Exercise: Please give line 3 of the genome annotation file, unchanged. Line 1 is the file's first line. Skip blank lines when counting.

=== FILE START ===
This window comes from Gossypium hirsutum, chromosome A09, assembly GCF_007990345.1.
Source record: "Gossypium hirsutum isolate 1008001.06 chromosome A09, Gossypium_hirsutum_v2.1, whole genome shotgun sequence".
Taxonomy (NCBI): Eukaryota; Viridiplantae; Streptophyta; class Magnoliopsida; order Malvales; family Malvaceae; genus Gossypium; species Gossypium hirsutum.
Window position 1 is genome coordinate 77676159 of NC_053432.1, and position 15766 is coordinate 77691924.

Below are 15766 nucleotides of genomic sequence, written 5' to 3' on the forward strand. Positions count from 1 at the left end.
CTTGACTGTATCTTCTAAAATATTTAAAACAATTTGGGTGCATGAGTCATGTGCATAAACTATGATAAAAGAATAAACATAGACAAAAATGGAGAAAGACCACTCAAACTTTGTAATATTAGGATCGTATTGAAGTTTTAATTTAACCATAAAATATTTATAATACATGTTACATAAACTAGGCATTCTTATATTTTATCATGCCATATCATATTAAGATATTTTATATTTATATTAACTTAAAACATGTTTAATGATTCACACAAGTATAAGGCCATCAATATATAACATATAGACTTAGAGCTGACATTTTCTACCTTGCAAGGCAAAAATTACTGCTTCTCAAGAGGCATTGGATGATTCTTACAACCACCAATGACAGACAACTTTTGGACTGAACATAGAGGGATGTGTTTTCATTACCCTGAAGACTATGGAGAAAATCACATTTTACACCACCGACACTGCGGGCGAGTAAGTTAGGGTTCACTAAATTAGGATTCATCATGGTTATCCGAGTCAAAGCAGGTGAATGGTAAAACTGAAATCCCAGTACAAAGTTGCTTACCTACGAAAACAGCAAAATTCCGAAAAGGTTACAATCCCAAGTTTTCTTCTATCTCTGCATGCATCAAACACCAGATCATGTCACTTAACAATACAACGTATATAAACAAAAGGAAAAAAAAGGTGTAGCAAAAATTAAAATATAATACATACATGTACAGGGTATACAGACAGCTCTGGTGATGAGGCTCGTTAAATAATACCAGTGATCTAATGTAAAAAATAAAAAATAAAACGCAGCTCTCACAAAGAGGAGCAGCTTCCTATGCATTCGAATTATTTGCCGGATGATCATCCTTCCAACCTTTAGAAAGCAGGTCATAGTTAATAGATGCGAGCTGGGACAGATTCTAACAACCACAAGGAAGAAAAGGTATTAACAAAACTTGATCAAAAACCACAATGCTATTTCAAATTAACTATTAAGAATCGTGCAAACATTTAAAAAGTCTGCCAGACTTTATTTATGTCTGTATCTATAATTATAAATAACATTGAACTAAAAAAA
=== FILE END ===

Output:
Taxonomy (NCBI): Eukaryota; Viridiplantae; Streptophyta; class Magnoliopsida; order Malvales; family Malvaceae; genus Gossypium; species Gossypium hirsutum.